This illustration depicts the creation and almost instant evaporation of a tiny black hole in one of the instruments of the Large Hadron Collider, the world's most powerful particle accelerator. Some theories say the collider should be able to produce such tiny black holes, which would have been created en masse in the Big Bang. But such black holes would last only a tiny fraction of a second, leaving Earth unscathed. [Joao Pequenao/ATLAS/CERN]
The Large Hadron Collider is designed to recreate some of the conditions in the Big Bang. But some have been concerned that the giant particle accelerator could do the job too well — that it could create a hazard to our entire planet.
WHEELER: This is an issue-slash-hysteria that raged over the question of whether the Large Hadron Collider, by piling so much together, could make a small black hole, and would it get loose and eat the Earth. As far as I know, the answer’s no.
Craig Wheeler is an astronomer at the University of Texas who’s studied the physics of black holes for decades. But he’s also written two science fiction novels that explore the scenario of a man-made black hole swallowing Earth. The second, “Krone Ascending,” was published last year. And while he says the idea makes good sci-fi, the physics probably doesn’t pan out.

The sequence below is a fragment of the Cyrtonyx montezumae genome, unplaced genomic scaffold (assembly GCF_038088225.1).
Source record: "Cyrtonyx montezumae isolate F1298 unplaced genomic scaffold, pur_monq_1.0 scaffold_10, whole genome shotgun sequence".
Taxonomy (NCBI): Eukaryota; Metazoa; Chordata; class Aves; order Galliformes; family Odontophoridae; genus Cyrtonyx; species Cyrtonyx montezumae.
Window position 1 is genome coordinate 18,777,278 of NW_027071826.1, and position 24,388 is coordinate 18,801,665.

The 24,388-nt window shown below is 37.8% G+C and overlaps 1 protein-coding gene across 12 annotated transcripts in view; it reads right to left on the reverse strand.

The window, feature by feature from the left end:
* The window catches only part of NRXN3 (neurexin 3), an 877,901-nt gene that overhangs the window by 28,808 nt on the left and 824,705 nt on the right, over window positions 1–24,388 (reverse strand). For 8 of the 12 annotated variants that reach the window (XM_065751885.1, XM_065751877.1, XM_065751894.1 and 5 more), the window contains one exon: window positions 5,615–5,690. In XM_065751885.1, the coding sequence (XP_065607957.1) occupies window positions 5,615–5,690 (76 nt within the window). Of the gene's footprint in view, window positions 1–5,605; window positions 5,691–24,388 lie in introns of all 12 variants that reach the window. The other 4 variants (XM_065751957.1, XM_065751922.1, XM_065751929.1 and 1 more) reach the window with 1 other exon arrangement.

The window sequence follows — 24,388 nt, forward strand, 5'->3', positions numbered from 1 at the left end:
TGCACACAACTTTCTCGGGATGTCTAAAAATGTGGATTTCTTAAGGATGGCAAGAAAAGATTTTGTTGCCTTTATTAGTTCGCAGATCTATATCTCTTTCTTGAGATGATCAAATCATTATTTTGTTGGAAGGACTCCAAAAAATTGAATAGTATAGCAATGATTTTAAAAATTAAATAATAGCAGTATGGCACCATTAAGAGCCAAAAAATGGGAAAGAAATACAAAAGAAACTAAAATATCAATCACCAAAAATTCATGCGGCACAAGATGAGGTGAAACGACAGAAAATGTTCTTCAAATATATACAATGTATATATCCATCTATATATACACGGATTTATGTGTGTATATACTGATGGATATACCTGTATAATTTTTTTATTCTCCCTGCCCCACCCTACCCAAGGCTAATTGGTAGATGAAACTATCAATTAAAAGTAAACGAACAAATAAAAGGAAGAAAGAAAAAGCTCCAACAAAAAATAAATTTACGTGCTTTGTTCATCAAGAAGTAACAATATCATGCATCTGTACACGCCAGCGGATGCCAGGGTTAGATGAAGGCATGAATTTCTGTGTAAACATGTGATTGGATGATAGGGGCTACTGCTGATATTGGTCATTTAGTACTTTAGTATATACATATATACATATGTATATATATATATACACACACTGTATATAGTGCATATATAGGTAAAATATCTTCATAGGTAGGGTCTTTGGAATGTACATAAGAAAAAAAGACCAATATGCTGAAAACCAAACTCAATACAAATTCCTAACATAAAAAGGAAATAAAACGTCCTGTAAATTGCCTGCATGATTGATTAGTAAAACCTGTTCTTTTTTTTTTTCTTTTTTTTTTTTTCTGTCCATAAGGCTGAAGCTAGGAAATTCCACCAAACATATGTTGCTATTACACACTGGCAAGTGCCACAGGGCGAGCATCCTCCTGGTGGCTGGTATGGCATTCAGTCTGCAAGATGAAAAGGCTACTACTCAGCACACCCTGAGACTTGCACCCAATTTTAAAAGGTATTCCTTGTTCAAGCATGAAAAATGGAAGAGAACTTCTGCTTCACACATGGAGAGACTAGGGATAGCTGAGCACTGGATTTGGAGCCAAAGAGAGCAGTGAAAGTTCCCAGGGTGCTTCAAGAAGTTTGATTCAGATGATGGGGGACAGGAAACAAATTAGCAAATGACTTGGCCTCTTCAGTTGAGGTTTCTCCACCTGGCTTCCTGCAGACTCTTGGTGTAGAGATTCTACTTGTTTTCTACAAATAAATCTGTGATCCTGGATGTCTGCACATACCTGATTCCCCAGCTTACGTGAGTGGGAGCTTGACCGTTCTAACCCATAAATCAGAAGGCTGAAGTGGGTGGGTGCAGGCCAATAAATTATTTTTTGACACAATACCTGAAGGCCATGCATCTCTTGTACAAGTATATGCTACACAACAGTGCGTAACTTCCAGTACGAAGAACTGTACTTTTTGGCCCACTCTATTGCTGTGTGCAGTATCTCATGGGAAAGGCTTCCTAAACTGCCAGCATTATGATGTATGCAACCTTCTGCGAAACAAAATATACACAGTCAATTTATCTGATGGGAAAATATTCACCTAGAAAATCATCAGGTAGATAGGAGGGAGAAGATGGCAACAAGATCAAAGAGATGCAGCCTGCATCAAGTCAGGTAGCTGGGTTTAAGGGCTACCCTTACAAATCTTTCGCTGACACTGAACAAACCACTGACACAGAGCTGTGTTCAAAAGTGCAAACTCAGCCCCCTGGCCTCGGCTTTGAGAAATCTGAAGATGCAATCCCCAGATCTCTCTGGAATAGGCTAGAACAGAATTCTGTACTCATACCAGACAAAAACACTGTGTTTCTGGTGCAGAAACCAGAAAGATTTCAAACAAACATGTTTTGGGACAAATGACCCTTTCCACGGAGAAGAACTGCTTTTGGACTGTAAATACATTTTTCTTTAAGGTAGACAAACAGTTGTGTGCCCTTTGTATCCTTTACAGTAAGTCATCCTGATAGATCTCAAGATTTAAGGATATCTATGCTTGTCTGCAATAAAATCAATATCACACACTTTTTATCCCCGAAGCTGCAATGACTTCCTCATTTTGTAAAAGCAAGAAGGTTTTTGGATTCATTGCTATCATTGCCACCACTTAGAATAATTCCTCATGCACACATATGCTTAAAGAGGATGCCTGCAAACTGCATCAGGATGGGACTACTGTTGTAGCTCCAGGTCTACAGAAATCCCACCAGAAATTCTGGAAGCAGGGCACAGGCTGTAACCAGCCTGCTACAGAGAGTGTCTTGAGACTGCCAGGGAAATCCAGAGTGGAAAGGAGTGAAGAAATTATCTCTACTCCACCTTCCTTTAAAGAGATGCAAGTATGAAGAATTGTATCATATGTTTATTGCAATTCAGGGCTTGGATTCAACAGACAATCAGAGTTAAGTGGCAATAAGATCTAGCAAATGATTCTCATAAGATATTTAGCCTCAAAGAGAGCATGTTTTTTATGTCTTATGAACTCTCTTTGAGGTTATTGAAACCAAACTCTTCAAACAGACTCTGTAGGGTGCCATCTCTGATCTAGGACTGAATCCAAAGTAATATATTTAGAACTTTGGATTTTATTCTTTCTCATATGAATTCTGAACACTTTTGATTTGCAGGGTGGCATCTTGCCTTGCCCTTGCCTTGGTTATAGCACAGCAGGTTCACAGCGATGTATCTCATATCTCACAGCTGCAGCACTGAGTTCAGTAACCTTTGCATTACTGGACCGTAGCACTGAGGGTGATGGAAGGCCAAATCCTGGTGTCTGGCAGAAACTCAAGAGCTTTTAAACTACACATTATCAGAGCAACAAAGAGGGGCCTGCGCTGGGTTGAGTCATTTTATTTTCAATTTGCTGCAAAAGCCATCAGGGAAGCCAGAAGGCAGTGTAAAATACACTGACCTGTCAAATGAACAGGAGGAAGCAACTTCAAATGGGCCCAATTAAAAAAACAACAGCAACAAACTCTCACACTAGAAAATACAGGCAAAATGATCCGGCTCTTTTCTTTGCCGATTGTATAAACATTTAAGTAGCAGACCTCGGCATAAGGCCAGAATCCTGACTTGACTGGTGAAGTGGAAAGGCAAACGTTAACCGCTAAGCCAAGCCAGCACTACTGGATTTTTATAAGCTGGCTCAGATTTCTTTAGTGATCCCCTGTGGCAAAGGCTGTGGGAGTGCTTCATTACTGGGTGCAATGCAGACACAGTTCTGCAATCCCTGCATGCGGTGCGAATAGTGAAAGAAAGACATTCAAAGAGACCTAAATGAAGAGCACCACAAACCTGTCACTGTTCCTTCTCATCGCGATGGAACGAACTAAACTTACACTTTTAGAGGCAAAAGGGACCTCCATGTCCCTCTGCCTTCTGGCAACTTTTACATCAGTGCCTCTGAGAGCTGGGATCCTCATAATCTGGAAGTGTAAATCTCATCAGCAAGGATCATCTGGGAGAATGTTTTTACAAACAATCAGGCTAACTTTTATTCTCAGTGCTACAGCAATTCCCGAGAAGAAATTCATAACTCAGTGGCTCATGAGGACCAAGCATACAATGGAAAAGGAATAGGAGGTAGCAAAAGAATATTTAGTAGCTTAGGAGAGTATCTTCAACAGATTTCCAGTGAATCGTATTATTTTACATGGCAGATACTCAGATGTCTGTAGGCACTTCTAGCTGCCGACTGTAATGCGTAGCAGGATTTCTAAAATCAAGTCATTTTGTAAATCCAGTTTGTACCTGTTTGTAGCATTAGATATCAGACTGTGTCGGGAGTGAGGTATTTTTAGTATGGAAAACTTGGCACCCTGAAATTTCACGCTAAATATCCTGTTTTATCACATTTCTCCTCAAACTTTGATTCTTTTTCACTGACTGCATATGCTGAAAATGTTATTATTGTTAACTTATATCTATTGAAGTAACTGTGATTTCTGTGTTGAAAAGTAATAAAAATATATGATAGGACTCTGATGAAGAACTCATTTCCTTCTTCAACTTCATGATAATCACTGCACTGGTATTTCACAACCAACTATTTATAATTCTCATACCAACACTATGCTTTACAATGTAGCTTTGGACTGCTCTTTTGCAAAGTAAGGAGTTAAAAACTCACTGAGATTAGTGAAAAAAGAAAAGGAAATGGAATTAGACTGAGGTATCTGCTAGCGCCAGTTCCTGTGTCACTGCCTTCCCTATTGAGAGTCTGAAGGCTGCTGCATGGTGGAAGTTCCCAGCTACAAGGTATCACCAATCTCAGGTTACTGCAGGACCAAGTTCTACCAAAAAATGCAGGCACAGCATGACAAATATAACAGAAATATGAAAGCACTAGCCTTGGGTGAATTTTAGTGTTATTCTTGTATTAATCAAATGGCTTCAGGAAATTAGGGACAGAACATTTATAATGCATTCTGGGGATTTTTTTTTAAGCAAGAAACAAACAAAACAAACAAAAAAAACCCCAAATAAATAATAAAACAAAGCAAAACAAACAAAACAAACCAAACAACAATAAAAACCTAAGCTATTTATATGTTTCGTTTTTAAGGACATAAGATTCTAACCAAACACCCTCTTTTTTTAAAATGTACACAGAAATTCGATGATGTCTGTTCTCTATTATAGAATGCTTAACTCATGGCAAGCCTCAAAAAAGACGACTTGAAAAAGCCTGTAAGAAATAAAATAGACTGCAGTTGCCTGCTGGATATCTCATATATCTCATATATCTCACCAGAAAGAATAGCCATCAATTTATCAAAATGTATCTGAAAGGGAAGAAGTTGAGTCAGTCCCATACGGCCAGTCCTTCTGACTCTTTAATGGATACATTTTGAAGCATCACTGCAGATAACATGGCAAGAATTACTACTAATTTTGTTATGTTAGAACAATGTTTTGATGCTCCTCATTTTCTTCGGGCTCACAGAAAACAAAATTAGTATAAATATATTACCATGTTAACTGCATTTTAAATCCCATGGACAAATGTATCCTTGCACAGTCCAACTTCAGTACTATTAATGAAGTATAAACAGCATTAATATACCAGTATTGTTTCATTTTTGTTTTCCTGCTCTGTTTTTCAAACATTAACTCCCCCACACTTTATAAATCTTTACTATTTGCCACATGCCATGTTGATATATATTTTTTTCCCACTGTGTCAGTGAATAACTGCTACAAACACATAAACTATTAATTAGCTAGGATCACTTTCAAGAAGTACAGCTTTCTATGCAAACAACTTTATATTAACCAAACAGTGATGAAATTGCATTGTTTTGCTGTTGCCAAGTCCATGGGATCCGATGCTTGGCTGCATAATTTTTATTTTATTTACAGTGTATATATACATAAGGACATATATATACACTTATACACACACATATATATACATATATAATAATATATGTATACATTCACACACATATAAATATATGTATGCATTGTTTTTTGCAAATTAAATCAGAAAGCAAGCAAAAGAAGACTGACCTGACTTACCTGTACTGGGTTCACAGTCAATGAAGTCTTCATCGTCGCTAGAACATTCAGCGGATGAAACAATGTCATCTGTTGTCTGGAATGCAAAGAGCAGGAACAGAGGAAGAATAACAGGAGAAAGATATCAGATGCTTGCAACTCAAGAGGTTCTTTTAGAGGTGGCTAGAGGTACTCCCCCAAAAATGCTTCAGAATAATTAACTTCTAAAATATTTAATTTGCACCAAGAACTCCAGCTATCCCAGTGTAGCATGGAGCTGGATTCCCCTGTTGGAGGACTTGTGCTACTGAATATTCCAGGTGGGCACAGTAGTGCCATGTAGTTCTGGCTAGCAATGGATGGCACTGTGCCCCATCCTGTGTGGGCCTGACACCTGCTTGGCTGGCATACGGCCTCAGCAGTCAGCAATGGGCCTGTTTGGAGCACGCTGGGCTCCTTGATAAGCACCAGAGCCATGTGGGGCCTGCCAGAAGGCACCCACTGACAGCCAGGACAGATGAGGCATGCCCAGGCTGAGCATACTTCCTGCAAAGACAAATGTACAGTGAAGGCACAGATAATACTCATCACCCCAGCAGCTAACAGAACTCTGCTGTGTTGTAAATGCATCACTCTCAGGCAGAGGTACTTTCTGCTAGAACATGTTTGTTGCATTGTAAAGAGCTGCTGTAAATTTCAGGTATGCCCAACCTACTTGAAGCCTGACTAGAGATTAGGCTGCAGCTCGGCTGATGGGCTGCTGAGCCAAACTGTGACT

The LHC smashes together subatomic particles at close to the speed of light, creating torrents of particles like those created in the Big Bang. The list could include tiny black holes.
WHEELER: It is entirely true that something like the LHC might conceivably make a black hole. The people operating those experiments are aware of this possibility. But the whole point is that if you make this really tiny one, it will immediately evaporate by Hawking radiation, it’s very, very ephemeral. So the idea of making one that would actually get loose and do something nasty is really way beyond the bounds of practicality.
Script by Damond Benningfield, Copyright 2012
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